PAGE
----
Monday, March 25, 2013

Good Friday Holiday Canada - Travel with Insurance



This coming Friday, March 29, 2013, is our annual Good Friday Holiday in Canada. No matter you are planning to go ski, snowboard, snowshoe or snowmobile up in Whistler, or enjoy the beautiful sunshine in the outer lying islands in Sunshine Coast. Travel insurance is recommended for all.

As we know, government health care plans don’t travel with us when travelling outside of home province, territory or country. Our travel insurance offered by TIC bridges that gap in coverage to help you stay protected during a medical emergency. It is ideal for travellers covered under a Canadian government health insurance plan; Canadians of any age travelling for business or pleasure; or for Canadians travelling within Canada, to the United States or around the world.

TIC’s plan rates are determined by a number of factors, including the plan you choose, your destination and the length of your trip. They also provide multi-trip travel insurance, with baggage lost coverage, accidental death & disablement, flight accidents, trip interruption or rental car collision protection coverage.

Basic Rates:
For worldwide destinations including USA:  starting $2.40 per day.
For worldwide destinations excluding USA:  starting $2.16 per day.
For travel insurance within Canada only:  starting $1.20 per day.

For more information on travel insurance, visit us at www.biis.ca or call 1-888-267-4461. Our staff would be pleased to answer all your inquiries.

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Friday, March 22, 2013

All you need about wise travelling


It is spring break now and Easter is approaching soon, here are a few tips to keep in mind if you’re travelling abroad during your holiday vacations.

1. Book last-minute
It’s advisable to book flights between 60 and 90 days before an anticipated date of departure. That ideal time-frame has now passed, leaving many fliers scrambling to find holiday fare deals. But all is not lost! Data shows that airlines this year were perhaps a bit too aggressive with pricing early on, leaving seats still to be filled. Lucky for procrastinator, flash sales are popping up left and right and the best is possibly yet to come. Start scanning various travel websites now, as early December bookers could save the most on holiday flights. 

2. Shop online
In an era of ever-increasing baggage fees, it’s best to show up at the airport with as little to check in as possible. Lucky for those with long wish lists, nearly everything nowadays can be found — and shipped — thanks to the glorious Internet. So it’s best if you travel light minus gifts, it also means less to get through security and less on your credit card.

3. Ship gifts
If you've found a gift at a great rate or a specialty item during your holiday shopping sprees, then of course seize the deal. But if it doesn't fit in your carry-on, you may want to ship it via a courier company. Do the math a week before to see what will cost you less: a tracked package or an extra bag. If it’s the latter, remember to leave your gifts unwrapped so security can easily access the contents.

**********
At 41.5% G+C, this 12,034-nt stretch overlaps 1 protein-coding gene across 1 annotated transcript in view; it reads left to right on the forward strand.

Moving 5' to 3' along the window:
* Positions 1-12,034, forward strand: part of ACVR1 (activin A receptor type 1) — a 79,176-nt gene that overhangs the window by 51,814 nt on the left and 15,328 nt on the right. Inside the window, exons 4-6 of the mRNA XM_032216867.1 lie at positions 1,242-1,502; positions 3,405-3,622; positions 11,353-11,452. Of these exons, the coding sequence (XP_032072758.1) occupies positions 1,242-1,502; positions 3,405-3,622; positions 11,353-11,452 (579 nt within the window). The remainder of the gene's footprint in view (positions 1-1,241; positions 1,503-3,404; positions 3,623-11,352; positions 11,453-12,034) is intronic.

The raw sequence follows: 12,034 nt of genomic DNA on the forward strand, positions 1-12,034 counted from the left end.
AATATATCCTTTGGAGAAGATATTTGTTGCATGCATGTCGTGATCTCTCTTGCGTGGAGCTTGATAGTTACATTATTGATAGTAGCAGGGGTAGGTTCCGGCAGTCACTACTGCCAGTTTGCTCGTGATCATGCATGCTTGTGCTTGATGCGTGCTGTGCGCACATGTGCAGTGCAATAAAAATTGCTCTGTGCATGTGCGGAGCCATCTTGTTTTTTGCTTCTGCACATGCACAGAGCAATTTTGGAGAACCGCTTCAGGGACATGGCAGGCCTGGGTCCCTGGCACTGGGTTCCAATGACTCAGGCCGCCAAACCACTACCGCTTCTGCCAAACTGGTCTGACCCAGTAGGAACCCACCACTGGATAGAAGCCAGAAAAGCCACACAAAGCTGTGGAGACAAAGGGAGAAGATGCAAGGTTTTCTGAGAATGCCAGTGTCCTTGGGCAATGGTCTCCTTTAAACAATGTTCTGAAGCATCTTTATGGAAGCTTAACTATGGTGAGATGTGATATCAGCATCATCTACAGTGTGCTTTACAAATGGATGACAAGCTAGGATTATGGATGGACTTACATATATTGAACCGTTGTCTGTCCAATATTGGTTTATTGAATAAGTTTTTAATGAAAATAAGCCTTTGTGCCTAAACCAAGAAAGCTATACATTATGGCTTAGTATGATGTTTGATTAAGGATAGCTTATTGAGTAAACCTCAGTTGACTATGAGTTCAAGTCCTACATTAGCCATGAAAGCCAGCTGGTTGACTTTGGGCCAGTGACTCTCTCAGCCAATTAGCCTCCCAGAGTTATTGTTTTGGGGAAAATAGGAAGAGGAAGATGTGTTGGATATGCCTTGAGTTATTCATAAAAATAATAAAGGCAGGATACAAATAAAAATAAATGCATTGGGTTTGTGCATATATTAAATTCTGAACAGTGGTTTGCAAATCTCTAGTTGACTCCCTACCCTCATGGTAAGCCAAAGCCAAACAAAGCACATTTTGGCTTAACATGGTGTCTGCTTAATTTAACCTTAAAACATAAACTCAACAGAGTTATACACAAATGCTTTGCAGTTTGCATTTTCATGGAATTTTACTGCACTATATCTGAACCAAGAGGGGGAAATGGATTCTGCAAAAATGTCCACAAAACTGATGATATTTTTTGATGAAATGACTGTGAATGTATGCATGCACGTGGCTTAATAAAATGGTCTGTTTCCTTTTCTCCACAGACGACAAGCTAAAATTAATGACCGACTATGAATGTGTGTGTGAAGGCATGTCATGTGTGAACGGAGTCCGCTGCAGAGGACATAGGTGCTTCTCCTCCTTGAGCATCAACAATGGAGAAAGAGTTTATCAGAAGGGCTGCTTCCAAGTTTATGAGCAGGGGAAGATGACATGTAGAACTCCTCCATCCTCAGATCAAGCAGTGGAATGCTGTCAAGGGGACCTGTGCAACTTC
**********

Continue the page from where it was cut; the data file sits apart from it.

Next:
4. Save the air miles
Miles get tricky around holidays, especially since Low Points seats for the most popular travel dates sell out very fast. There’s that, plus some airlines implement the never-popular blackout dates. Accumulated miles, whether through an airline or a credit card, are used most economically either when travel plans are booked early or travelers have flexibility with their itinerary. Keep in mind — save the points during holidays unless you snag a great deal.

5. Purchase a hand sanitizers
The most wonderful time of the year is also the most stiffly time of the year for many travelers  Keep that in mind before you head for the airport, and pack plenty of hand sanitizers to help fend off germs. There’s nothing worse than realizing during ascent that you’re stuck in a cabin full of recycled air with a sickly seatmate. Fill your prescriptions, drink lots of water, and wash your hands often— whatever it takes to guarantee your holidays will be spent both joyfully and in healthy way. 

6. Plan ahead and expect delays
Flight delays are pretty much a guarantee this time of the year, whether it’s crowded airports, bad weather or mechanical problems causing them. There’s a way to plan ahead so that getting stuck behind infrequent fliers and families at airport security doesn't cause anxiety. First, avoid connections if you can when booking, even if it means paying a little more. If a connection is a must, then ensure there’s a long enough layover in case your first flight is late to land. On the day of travel, get to the airport earlier, way earlier than you typically would. Worst-case scenario: You spend extra time with your Kindle at the departure gate or relaxing at the airport bar or can go shopping for light items like book or a a nice travel magazine. It’s also advisable to carry a good quality map along with you, and study it carefully, so at least you get an idea of the place you’re visiting.

7. Pack an empty suitcase
If the price is right, bringing an extra piece of luggage on your trip can be a frugal decision. Then, when it comes time to transporting the gifts you've received home, you’ll have an empty suitcase to fill. Either pack fold-up duffel in your luggage or bring a separate bag if it means you won’t get hit with high-priced baggage fees. First, calculate what it will cost to ship your gifts home, then plan and pack accordingly.

8.  Get travel medical insurance with adequate coverage
Insurers vary in their definitions and conditions of coverage. So read the summary of benefits; the limitations and exclusions; and some of the key definitions. Understand what you are buying. The peace of mind is worth it.

For more information on travel insurance, visit us at www.biis.ca or call 1-888-267-4461.

     

Wednesday, March 20, 2013

A Claim Situation



A 13-year-old girl from Korea was visiting her aunt and uncle in Canada when she developed acute abdominal pain. She was rushed to the hospital and underwent an emergency appendectomy. A few days later, she underwent a second operation because of a severe infection. She spent a total of 18 days in the hospital. Without insurance, her out-of pocket cost would have been $77,429.

Insurers vary in their definitions and conditions of coverage. So read the summary of benefits; the limitations and exclusions; and some of the key definitions. Understand what you are buying. The peace of mind is worth it.